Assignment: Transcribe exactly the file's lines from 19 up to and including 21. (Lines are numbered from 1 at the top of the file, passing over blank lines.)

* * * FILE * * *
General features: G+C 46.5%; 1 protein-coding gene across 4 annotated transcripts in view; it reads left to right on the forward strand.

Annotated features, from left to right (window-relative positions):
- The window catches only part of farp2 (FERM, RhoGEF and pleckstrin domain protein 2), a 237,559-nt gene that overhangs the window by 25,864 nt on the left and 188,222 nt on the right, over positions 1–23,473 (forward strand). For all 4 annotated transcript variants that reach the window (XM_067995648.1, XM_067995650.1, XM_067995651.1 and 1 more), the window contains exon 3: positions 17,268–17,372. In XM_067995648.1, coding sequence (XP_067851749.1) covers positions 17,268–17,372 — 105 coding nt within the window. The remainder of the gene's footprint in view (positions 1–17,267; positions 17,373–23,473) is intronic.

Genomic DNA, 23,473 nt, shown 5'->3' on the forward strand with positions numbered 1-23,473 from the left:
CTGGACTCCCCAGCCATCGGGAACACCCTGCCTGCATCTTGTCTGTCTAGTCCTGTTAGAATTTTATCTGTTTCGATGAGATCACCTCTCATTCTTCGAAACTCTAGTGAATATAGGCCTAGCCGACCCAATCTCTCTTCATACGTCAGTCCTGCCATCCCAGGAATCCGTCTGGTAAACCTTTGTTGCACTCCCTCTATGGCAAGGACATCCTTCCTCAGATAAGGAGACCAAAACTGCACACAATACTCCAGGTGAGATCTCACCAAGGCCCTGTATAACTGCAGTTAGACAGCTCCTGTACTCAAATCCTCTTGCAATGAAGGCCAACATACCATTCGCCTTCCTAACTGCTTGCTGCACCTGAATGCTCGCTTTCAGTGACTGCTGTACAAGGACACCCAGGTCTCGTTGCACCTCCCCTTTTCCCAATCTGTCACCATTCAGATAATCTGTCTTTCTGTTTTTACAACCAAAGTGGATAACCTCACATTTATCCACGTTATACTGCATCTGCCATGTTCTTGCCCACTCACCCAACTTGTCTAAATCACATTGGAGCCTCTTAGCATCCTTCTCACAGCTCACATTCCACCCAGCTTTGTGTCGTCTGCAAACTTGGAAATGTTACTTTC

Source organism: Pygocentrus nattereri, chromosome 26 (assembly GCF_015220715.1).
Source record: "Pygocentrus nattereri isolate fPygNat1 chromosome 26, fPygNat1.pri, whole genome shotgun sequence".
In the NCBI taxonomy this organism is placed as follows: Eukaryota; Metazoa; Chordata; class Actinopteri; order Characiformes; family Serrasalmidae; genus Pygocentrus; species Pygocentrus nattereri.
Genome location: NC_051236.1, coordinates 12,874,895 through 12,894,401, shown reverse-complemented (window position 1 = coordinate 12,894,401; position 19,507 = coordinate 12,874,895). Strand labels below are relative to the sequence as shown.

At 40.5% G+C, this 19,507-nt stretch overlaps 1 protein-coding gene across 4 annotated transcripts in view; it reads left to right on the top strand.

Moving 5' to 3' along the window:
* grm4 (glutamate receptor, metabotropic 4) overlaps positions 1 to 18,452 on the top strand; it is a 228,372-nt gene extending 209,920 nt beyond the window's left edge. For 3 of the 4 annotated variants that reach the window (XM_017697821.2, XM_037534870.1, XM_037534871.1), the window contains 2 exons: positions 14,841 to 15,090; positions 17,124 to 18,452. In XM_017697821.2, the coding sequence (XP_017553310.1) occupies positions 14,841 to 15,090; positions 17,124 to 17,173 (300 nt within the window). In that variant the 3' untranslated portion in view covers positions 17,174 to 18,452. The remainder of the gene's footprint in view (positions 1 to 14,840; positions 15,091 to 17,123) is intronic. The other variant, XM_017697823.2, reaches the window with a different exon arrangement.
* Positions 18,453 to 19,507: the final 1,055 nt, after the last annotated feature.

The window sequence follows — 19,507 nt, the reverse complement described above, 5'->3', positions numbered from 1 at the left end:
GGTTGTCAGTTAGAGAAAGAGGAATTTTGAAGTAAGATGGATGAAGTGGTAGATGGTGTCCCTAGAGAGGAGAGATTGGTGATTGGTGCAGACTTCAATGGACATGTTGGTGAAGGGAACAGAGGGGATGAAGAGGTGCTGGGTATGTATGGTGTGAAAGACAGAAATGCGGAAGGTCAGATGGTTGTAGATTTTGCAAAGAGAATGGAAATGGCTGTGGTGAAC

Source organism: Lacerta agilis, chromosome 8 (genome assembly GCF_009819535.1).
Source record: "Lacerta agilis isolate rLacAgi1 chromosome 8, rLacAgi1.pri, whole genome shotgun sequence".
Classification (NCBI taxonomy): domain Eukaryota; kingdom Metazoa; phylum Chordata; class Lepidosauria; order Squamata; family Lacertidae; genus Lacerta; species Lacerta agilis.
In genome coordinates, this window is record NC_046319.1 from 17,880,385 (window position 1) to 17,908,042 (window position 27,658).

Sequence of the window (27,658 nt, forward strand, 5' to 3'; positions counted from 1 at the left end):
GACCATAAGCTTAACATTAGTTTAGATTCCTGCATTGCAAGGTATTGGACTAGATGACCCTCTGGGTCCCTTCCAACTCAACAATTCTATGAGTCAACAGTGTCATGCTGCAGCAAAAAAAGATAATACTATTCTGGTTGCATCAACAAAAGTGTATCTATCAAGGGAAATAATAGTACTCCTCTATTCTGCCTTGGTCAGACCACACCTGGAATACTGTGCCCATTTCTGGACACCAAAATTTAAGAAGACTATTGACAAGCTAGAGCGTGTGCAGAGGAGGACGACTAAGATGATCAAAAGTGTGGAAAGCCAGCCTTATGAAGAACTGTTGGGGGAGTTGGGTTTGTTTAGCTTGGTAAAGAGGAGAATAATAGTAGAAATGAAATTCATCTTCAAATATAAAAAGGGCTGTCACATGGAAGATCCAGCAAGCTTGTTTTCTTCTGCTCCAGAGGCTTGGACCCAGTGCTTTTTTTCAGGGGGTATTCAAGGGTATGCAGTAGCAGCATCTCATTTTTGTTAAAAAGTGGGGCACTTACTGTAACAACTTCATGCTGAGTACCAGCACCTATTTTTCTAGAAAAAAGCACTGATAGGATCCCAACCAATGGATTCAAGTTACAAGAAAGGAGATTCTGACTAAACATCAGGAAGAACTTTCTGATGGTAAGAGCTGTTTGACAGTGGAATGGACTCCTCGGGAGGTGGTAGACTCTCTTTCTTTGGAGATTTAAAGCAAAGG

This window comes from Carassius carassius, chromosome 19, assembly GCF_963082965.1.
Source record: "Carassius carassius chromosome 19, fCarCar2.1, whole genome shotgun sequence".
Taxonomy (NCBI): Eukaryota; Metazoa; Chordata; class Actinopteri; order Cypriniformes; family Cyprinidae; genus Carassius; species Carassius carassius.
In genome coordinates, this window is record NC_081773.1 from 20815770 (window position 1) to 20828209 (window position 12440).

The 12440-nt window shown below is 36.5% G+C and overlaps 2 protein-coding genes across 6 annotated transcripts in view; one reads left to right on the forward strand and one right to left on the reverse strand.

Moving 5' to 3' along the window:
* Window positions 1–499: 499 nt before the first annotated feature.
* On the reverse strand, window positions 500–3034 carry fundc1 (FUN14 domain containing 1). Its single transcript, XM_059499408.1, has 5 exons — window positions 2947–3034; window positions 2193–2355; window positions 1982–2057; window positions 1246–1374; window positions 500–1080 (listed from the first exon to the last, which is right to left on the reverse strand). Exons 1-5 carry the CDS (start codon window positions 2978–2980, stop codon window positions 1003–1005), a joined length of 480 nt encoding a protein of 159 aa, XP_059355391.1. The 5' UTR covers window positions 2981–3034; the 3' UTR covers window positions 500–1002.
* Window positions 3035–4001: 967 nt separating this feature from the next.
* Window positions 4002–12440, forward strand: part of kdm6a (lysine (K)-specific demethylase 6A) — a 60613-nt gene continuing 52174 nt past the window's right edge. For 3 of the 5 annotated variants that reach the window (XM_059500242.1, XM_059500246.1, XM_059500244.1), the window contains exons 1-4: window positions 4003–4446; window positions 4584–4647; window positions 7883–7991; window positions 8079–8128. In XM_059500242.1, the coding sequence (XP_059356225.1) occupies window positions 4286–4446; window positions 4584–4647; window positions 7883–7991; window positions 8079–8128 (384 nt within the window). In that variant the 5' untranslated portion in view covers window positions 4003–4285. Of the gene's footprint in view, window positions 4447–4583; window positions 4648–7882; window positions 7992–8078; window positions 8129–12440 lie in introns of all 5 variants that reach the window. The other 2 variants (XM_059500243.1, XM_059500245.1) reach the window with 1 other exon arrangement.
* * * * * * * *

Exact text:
In genome coordinates, this window is record NC_046319.1 from 17,880,385 (window position 1) to 17,908,042 (window position 27,658).

Sequence of the window (27,658 nt, forward strand, 5' to 3'; positions counted from 1 at the left end):
GACCATAAGCTTAACATTAGTTTAGATTCCTGCATTGCAAGGTATTGGACTAGATGACCCTCTGGGTCCCTTCCAACTCAACAATTCTATGAGTCAACAGTGTCATGCTGCAGCAAAAAAAGATAATACTATTCTGGTTGCATCAACAAAAGTGTATCTATCAAGGGAAATAATAGTACTCCTCTATTCTGCCTTGGTCAGACCACACCTGGAATACTGTGCCCATTTCTGGACACCAAAATTTAAGAAGACTATTGACAAGCTAGAGCGTGTGCAGAGGAGGACGACTAAGATGATCAAAAGTGTGGAAAGCCAGCCTTATGAAGAACTGTTGGGGGAGTTGGGTTTGTTTAGCTTGGTAAAGAGGAGAATAATAGTAGAAATGAAATTCATCTTCAAATATAAAAAGGGCTGTCACATGGAAGATCCAGCAAGCTTGTTTTCTTCTGCTCCAGAGGCTTGGACCCAGTGCTTTTTTTCAGGGGGTATTCAAGGGTATGCAGTAGCAGCATCTCATTTTTGTTAAAAAGTGGGGCACTTACTGTAACAACTTCATGCTGAGTACCAGCACCTATTTTTCTAGAAAAAAGCACTGATAGGATCCCAACCAATGGATTCAAGTTACAAGAAAGGAGATTCTGACTAAACATCAGGAAGAACTTTCTGATGGTAAGAGCTGTTTGACAGTGGAATGGACTCCTCGGGAGGTGGTAGACTCTCTTTCTTTGGAGATTTAAAGCAAAGG